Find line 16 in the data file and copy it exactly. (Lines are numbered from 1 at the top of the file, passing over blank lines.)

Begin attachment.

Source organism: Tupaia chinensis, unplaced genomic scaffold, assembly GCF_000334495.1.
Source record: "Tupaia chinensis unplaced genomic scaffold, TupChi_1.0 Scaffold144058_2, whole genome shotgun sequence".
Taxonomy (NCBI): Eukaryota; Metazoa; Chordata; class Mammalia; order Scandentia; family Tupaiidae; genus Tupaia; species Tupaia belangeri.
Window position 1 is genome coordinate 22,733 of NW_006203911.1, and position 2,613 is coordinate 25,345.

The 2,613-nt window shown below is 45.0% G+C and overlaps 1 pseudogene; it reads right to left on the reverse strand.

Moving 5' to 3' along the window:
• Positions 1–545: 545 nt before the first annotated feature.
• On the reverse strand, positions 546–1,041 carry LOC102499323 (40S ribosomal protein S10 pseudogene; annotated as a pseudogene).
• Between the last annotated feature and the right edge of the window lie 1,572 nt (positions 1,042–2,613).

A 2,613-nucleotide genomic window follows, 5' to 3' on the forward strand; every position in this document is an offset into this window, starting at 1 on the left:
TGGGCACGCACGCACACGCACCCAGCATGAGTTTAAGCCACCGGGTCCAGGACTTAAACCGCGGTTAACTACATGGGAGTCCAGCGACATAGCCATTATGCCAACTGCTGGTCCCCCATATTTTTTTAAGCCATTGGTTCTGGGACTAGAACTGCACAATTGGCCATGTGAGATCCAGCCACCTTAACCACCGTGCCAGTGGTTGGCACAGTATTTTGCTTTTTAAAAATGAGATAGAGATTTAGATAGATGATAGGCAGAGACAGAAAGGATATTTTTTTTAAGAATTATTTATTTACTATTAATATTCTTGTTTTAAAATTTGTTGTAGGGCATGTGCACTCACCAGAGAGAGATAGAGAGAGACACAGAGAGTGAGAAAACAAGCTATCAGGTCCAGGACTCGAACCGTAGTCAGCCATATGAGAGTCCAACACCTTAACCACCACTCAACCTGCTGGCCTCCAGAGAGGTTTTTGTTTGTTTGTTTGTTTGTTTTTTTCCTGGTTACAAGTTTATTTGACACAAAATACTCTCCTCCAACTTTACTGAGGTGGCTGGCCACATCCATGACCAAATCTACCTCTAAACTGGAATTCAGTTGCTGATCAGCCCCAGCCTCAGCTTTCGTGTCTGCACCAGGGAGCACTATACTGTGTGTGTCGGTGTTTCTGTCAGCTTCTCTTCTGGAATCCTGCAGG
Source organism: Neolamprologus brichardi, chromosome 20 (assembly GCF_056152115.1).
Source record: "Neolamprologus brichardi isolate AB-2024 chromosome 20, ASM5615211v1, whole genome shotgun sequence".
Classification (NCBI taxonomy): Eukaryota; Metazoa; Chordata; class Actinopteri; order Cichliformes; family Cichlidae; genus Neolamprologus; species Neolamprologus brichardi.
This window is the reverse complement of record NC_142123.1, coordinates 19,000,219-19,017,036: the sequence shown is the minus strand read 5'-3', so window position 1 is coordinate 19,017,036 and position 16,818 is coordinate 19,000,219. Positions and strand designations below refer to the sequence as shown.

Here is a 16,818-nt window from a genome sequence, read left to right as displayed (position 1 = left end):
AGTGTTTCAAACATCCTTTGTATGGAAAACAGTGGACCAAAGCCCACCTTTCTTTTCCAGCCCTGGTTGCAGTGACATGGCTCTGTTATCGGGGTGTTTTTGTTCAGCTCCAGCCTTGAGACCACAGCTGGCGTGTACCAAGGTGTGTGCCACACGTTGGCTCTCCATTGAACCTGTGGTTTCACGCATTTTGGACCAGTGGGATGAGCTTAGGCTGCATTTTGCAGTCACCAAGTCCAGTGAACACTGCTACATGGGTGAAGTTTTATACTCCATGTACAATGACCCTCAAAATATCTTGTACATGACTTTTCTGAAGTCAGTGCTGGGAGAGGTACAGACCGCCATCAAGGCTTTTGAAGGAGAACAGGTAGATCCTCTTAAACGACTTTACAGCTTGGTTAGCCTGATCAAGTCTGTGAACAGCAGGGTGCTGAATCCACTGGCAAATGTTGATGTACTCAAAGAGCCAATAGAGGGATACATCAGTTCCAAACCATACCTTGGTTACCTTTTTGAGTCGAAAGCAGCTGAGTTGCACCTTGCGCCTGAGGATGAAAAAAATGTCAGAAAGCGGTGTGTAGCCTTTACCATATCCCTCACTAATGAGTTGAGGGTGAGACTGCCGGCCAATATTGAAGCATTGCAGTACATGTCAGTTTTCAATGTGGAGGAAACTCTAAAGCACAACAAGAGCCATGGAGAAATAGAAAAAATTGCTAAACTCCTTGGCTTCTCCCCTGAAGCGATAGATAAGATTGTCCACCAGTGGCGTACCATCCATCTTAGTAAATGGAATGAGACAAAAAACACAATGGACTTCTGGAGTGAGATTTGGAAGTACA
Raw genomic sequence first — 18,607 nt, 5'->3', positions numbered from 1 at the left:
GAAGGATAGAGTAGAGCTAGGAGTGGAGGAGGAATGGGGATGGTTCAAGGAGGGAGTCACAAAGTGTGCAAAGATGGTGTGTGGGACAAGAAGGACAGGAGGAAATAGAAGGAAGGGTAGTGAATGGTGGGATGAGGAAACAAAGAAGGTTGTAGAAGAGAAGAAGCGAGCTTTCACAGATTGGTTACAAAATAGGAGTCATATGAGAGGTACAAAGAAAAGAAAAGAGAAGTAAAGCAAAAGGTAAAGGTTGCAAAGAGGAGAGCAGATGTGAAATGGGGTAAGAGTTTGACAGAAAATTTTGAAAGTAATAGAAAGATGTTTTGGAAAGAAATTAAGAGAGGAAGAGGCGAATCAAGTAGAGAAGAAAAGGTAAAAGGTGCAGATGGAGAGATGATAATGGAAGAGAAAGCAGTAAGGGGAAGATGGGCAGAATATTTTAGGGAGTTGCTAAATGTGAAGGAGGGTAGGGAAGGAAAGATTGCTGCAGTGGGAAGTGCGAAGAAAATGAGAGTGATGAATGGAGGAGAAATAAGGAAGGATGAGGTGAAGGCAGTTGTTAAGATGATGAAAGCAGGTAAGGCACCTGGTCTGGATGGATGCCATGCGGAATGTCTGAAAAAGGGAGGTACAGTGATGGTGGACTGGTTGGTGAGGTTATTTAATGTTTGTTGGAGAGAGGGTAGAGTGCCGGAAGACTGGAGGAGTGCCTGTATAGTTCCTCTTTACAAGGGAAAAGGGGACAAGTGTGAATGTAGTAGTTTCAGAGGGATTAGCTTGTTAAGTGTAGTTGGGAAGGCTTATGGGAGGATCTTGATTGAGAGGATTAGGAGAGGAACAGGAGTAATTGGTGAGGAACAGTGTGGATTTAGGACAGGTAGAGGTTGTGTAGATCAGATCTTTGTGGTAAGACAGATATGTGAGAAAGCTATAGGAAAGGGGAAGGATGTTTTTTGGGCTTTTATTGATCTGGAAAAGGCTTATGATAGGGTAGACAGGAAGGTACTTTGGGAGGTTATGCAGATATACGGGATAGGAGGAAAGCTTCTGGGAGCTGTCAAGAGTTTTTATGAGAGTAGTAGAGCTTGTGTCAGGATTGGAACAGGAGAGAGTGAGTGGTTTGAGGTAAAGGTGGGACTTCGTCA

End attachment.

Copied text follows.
Here is a 16,818-nt window from a genome sequence, read left to right as displayed (position 1 = left end):